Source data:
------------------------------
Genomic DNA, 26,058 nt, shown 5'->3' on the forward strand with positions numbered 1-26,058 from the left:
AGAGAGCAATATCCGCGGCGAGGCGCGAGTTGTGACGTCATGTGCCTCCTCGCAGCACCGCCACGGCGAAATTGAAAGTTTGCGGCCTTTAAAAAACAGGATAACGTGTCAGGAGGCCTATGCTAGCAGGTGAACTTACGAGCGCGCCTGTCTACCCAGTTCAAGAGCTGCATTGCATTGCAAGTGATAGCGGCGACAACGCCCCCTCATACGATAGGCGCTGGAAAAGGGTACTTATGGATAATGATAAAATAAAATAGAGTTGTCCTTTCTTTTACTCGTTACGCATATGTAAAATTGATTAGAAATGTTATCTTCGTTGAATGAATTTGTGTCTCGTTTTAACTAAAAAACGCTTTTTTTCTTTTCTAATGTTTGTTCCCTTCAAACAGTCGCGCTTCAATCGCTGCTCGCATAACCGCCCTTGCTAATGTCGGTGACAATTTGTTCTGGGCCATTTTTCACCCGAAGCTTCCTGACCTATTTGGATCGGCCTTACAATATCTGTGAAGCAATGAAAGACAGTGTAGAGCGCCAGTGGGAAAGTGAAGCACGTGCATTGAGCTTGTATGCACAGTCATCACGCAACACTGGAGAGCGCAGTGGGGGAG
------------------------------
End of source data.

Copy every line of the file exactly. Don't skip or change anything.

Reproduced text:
Genomic DNA, 26,058 nt, shown 5'->3' on the forward strand with positions numbered 1-26,058 from the left:
AGAGAGCAATATCCGCGGCGAGGCGCGAGTTGTGACGTCATGTGCCTCCTCGCAGCACCGCCACGGCGAAATTGAAAGTTTGCGGCCTTTAAAAAACAGGATAACGTGTCAGGAGGCCTATGCTAGCAGGTGAACTTACGAGCGCGCCTGTCTACCCAGTTCAAGAGCTGCATTGCATTGCAAGTGATAGCGGCGACAACGCCCCCTCATACGATAGGCGCTGGAAAAGGGTACTTATGGATAATGATAAAATAAAATAGAGTTGTCCTTTCTTTTACTCGTTACGCATATGTAAAATTGATTAGAAATGTTATCTTCGTTGAATGAATTTGTGTCTCGTTTTAACTAAAAAACGCTTTTTTTCTTTTCTAATGTTTGTTCCCTTCAAACAGTCGCGCTTCAATCGCTGCTCGCATAACCGCCCTTGCTAATGTCGGTGACAATTTGTTCTGGGCCATTTTTCACCCGAAGCTTCCTGACCTATTTGGATCGGCCTTACAATATCTGTGAAGCAATGAAAGACAGTGTAGAGCGCCAGTGGGAAAGTGAAGCACGTGCATTGAGCTTGTATGCACAGTCATCACGCAACACTGGAGAGCGCAGTGGGGGAG